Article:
By Mark Donaldson

Each January for the last 30 years, motorcycle collectors, restorers and enthusiast met in Las Vegas for the annual Mid America Motorcycle Auction, which became the Mecum/Mid America Motorcycle Auction in 2013. Last year’s 2020 event was a six-day auction with over 1700 motorcycles consigned to cross the block. The South Point Casino and Arena had hosted the event since 2013 and a few years ago moved the auction into South Point’s Arena. With the number of motorcycles being auctioned, this allowed the viewing section to be separate from the auction area. Holding the auction in January and being located in Las Vegas allowed attendees to escape winter in the colder climates and allowed for other activities in the evenings.

Attendees arrive from all over the world, including many motorcycle legends and over the years of attending the event the famous personalities became your acquaintances and friends, sharing the common passion of motorcycles. If there is a marque you know little about sold at the auction, you can be assured there with be multiple experts on that marque. All you have to do is ask and someone will be able direct you to them. The 2020 event, completed about a month before the Covid-19 lockdown arrived, set new sales records.

This was one of several staging areas for the Mecum Motorcycle Auction last year.

Which leads us to the 2021 Mecum auction event, which like so many other events this past year was postponed, until last week, April 28 through May 1. Because of a scheduling conflict at South Point Casino the event had to be moved to the Las Vegas Convention Center. The temporary venue allowed for plenty of room for the auction to take place with tables set up with seating for four and properly spaced for this new world we live in. The number of days the auction ran, along with the number of motorcycles crossing the stage was down, but so was the attendance (but not the participation). Having the auction live streamed allowed you to follow the events online, with many of the motorcycles being bought via the web or by telephone. Dirt bikes of all brands saw an increase in numbers being auctioned, with prices climbing over the past few years, and this year was no different. Mini bike sale prices continued to be strong. We followed the auction this past week and charted the sales for motocrossers, dirt trackers and a few other interesting sales.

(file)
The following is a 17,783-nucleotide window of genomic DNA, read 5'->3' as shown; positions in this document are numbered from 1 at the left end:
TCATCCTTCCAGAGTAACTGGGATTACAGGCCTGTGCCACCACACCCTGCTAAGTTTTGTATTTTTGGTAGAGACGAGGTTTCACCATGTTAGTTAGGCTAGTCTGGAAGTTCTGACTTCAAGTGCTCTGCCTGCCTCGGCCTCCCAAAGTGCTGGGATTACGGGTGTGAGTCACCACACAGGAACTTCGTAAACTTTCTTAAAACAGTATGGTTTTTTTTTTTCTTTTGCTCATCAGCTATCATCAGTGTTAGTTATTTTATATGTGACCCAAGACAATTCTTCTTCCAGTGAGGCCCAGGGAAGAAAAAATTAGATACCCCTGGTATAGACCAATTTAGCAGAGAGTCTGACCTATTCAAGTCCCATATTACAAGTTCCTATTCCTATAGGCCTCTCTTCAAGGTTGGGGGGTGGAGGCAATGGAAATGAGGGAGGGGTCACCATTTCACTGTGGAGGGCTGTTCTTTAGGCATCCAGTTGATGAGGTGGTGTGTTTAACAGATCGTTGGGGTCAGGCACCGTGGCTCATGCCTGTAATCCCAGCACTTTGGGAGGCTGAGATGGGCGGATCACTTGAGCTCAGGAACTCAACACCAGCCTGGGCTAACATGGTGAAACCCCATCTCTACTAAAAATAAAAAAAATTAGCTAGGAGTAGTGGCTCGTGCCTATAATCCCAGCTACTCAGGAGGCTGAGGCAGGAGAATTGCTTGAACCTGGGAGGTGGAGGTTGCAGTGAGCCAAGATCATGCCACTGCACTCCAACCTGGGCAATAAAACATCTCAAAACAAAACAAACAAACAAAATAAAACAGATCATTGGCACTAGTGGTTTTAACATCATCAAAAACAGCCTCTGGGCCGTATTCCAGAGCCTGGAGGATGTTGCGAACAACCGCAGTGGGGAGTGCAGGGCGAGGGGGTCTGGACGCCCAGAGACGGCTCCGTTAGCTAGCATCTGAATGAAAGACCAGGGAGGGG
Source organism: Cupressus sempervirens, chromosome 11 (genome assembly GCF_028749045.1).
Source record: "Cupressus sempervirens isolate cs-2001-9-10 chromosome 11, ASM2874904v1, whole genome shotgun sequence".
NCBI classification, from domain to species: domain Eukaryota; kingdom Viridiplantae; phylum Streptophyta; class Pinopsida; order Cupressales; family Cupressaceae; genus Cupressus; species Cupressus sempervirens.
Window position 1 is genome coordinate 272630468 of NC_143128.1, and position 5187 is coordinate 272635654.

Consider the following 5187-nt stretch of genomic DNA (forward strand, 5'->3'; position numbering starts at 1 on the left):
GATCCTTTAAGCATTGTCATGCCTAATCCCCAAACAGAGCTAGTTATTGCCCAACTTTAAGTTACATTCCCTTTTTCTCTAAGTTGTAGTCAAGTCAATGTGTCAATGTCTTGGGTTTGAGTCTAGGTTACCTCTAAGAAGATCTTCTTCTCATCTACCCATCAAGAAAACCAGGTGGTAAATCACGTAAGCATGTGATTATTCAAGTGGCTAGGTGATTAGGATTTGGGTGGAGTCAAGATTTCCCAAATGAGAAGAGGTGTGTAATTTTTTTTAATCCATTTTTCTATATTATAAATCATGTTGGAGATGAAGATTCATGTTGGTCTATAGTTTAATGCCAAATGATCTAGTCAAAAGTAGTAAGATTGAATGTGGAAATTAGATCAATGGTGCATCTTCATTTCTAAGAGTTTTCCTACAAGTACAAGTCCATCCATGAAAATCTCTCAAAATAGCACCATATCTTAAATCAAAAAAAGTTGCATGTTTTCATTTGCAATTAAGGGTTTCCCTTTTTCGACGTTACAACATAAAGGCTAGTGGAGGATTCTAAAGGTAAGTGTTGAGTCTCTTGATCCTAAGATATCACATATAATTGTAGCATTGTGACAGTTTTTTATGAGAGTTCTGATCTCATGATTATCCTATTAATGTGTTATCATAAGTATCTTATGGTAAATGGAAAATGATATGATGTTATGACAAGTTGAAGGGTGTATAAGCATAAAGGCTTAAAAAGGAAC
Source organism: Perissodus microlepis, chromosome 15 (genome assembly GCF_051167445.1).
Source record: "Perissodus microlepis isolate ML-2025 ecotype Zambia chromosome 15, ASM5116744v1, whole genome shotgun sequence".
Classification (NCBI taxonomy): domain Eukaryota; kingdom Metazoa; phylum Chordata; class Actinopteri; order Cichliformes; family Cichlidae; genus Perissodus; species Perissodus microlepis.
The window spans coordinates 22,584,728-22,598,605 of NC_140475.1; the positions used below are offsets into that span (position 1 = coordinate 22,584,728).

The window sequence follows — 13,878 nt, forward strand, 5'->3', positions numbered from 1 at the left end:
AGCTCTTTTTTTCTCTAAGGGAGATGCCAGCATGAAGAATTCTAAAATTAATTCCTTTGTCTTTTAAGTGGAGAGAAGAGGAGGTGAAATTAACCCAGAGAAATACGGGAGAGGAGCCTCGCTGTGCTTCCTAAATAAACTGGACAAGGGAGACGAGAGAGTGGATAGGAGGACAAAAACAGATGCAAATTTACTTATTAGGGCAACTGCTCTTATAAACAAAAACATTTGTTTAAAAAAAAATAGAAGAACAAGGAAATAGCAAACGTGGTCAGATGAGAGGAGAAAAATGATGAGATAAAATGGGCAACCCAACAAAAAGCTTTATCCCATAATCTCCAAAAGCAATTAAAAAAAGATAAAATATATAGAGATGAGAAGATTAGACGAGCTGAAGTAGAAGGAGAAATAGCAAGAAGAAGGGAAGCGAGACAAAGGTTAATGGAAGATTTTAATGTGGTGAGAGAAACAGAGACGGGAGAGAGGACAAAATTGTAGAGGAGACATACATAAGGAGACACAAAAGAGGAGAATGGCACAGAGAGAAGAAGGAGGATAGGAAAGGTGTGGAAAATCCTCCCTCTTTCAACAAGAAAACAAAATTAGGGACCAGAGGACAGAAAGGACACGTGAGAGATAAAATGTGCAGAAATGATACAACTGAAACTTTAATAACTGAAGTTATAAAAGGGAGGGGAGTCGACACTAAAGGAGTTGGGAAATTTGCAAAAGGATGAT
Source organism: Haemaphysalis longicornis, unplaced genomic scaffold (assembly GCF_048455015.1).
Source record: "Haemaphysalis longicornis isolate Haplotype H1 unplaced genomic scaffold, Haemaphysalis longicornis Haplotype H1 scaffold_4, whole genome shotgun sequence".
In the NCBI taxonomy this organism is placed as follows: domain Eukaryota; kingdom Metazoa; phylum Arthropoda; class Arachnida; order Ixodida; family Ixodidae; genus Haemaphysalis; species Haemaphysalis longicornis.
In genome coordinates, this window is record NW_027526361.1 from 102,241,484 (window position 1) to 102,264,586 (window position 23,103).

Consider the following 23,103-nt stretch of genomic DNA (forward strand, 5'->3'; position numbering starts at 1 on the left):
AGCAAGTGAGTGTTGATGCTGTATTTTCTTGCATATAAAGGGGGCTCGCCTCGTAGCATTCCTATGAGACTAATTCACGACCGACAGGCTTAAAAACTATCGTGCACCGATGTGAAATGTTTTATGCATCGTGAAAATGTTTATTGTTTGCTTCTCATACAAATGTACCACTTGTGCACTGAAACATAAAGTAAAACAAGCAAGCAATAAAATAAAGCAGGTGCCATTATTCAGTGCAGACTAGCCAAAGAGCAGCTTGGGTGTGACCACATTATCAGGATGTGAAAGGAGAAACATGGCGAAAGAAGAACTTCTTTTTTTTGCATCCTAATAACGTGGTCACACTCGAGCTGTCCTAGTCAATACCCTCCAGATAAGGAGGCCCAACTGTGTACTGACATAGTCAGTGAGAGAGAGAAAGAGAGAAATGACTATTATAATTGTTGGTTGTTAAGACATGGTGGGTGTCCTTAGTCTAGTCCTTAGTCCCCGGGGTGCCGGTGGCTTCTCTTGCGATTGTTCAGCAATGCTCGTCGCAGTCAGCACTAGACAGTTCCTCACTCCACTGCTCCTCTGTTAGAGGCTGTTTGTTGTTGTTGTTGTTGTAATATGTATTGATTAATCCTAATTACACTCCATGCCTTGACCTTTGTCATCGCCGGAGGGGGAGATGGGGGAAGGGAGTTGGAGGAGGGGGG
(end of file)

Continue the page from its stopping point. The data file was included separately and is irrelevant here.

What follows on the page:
Hopefully next January we will once again get to meet our friends in Las Vegas for the scheduled 2022 event. I look forward to continue the tradition. What follows is MXA’s sampling of 30 bikes spanning the range from expensive to affordable.

1980 Harley-Davidson XR750 Flattracker—$37,400.

1976 Puch 250 Twin Carb MC250 — owner wouldn’t accept the $37,000 bid.

1981 Maico 490 Mega 2—$19,800.

1971 Maico 501—$18,700.

1975 CZ 125— $16,500.

1978 Harley-Davidson MX250—$16,500.

1966 Bultaco Pursang Mettisse—$14,300.

1975 CZ 250 Falta—$14,300.

1973 Honda  XR75—$13,200.

1973 CZ 400 (Sold in crate)—$13,200.

1996 Honda Z50J Gold Limited—$13,200.

1967 Dave Mungenast’s Husqvarna 250 Viking—$12,650.

1967 CZ 250 Twin Pipe —$12,100.

1982 Husqvarna 250 Mp Military—$11,550.

1971 Kawasaki Green Streak F81—$10,450.

1971 DKW 125 Motocross—$10,450.

1955 Ariel 500 Red Hunter Scrambler—$9900.

1971 Ossa Dick Mann Replica (DMR) short tracker—$9350 (a 1970 DMR sold for$9900).

1973 Suzuki TM400—$9350.

1971 Penton Berkshire 100—$9020.

1968 Indian MM5A Mini Bambino—$7920.

2003 Cannondale X440—$6600.

1975 Suzuki TM75—$6050.

1972 AJS 250 Stormer—$5720.

1974 Penda CR125—$5720.

1974 Hodaka Super Combat 125—$5500.

1982 Beta MX500—$5500.

1975 Honda CR125 Red Stripe Elsinore—$3950.

1983 Honda QR50 Mini Motocrosser—$3850.

1983 KTM 250 MX—$2200.

1973 Yamaha AT-3 MX 125—$1870.






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